03/25/14 4:00pm


Today LTV Squad shared its adventure through 5Pointz, which, as you may have heard, is slated for demolition soon. LTV Squad took advantage of this prime window of time when one can get in or be given access by workers between abandonment of a building and demolition. They managed to shoot tons of interior photos. Here’s what they found inside the fabled graffiti mecca:

What we found inside was a maze of hallways and partitions, sections with solid concrete flooring and older sections with decaying wood and stairs of questionable stability. One must understand – 5ptz isn’t just one building – it’s a series of interconnected structures that together formed one large complex (like Voltron, or something). Some parts were in better condition than others.

The various parts of the building became known to us by the businesses that inhabited them. There was the sweat shop in the basement and first floor – full of boxes of fabric and a rack of cheap ladies clothing. Up towards Jackson avenue was the DVD shop – an large space filled with piles of DVDs and computer drives for replicating them. There was the Jackson Roof and the Big Roof high above the center of the complex. Then there’s the apartments. Immediately next to 5 ptz sits a series of 4 storefront buildings with apartments above them. These buildings, while not a part of 5ptz, are also abandoned and slated for demolition ( they are all empty except for the one above the former Shannon Pot bar, where an angry squatter is living and acting hostile towards anyone that enters – workers included).

The entire complex was big enough that 10 people could be exploring in teams of 2 and not run into each other for hours. If one were to listen in on our burn phone calls, you’d think we were speaking in code. Where are you? “Jackson Roof”. “The Record Room”. “3rd floor apartment over the space womb”. We spent hours here. Over a span of 2 days and nights we meticulously combed every inch of 5ptz. To the left are the photos from this adventure.

It’s worth checking out the full article for the entire story and all the awesome photos taken.

All 5Pointz coverage [Q'Stoner]

03/24/14 11:00am


The Saint Demetrios Cathedral on 31st Street here in Astoria holds an annual street fair in the late spring, and last year I had an opportunity to enter the church and wave my camera around a bit. Greek, or Eastern Orthodox as the faithful would prefer, churches are a particular favorite of mine to visit and photograph due to the literally byzantine artwork and wealth of lavish ornamentation.

From saintdemetriosastoria.com:

Saint Demetrios was born in Thesaloniki, Greece in 270 AD. He came from a wealthy family and because he was athletic in appearance and heroic in spirit, he became a high-ranking officer in the Roman Army at a very young age. (This is why he is depicted in Byzantine icons in military dress, either standing or riding a horse.) He considered himself a soldier of Christ first, and a military soldier second. He spent most of his time as a devout missionary, preaching the Gospel at secret meetings and converting pagans to the Christian faith.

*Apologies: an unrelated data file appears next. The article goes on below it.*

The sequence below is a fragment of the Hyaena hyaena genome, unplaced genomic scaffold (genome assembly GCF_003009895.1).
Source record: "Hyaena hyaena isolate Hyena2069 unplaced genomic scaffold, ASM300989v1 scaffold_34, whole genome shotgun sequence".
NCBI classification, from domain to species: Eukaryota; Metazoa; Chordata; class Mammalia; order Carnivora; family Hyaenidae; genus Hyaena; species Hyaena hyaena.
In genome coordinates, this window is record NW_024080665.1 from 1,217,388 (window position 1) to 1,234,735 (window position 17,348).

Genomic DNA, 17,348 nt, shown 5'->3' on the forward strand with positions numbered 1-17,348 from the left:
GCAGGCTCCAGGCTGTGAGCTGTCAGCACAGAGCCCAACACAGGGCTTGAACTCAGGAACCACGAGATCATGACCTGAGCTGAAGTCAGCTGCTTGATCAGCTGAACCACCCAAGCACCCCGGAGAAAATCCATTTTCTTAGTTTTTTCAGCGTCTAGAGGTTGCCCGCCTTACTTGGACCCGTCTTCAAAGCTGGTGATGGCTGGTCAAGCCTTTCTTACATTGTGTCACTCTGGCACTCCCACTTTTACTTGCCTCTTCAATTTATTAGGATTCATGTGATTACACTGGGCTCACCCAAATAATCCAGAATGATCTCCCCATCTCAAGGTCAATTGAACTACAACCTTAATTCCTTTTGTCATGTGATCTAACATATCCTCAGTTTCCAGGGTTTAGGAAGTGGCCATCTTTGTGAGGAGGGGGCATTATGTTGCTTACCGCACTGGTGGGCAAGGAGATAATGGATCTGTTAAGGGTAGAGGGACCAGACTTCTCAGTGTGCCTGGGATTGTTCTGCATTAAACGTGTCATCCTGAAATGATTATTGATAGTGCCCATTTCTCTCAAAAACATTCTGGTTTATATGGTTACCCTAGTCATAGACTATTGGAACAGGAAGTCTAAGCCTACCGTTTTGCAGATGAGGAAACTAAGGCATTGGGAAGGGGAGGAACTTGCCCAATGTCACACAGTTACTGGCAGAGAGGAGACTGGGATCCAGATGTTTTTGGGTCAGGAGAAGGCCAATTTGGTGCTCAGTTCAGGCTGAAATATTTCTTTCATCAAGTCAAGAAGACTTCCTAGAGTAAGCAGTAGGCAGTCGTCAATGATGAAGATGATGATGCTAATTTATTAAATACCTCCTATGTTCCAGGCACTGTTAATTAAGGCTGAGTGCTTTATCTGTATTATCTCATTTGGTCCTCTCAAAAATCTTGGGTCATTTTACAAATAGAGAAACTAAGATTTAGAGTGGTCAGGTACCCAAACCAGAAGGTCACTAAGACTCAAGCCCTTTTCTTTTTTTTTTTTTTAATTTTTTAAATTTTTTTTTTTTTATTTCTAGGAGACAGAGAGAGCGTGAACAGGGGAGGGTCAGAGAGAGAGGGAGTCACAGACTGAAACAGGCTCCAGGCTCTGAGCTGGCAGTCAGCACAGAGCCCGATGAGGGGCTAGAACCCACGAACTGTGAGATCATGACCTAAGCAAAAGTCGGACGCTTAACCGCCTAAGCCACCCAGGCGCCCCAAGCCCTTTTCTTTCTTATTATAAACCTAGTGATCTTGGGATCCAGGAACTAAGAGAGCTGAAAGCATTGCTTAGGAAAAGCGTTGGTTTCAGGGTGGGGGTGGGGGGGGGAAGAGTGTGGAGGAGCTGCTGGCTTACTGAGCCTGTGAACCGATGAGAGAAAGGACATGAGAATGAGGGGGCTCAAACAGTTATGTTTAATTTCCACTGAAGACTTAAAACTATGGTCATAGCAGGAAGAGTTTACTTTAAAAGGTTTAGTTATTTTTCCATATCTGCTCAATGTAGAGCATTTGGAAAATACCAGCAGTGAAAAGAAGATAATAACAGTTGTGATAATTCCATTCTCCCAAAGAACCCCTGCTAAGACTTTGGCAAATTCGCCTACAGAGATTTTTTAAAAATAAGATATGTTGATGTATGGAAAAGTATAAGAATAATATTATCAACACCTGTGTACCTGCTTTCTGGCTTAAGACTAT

03/18/14 4:00pm


Longtime Queens resident Amol Sarva (also the author of the blog LICNYC) started a Kickstarter to fund a hardcover children’s book about all things Queens. The premise is an illustrated celebration of Queens based on the alphabet: “A is for Arthur Ashe, B is for Bayside, C is for Cyndi Lauper… R is for Ramones or maybe Rockaway or maybe both!” The goal is to finish the book by this summer, but now the project needs a total of $8,000. More than $3,000 has been raised so far. Incentives include copies of the hardcover book, posters, and even a chance to be listed as co-author. Interested in funding this project? Go here!

03/14/14 11:00am

The neighborhood of Dutch Kills named for the narrow tributary of Newtown Creek that runs into its southern reaches. It was the site of a British garrison during the Revolutionary War. Dutch Kills, bordered by Hunters Point on its south, Blissville on its southeast and Queensbridge and Ravenswood on the north, is generally on the immediate north and south sides of Queens Plaza. Walk its streets, and several surprising remnants of an older Queens turn up — or used to, since we lose more of it with each passing week.


As with most NYC locales, history is preserved accidentally. An old “Cafeteria” sign peeked out on Bridge Plaza South after an awning was removed (easily photographed from the staircase going to the el train). The building has since been demolished.


At 27th Street (formerly Prospect Street) and 42nd Road (formerly Henry Street) an example of the old house numbering system can still be seen. All Queens house numbers have carried a hyphen since the 1920s.


03/11/14 4:00pm


The Queens Council on the Arts teamed up with the Knockdown Center, the event venue in Maspeth, to offer a new short term residency program that would offer free studio space to working artists. Queens Tribune writes that there is now a six-question survey/application available “to determine how the Center can accommodate local artists and give them space to work on their projects.” The Knockdown Center hopes to offer bigger studio space to artists who don’t have access to it. Once they’ve received enough applications, they’ll select artists they believe to be the best fit for the space. This is a new endeavor for the Knockdown Center, which has faced lots of trouble becoming a legitimate event and performance venue. The DOB denied its application for a permanent place of assembly and the Maspeth community strongly opposes the building receiving a liquor license.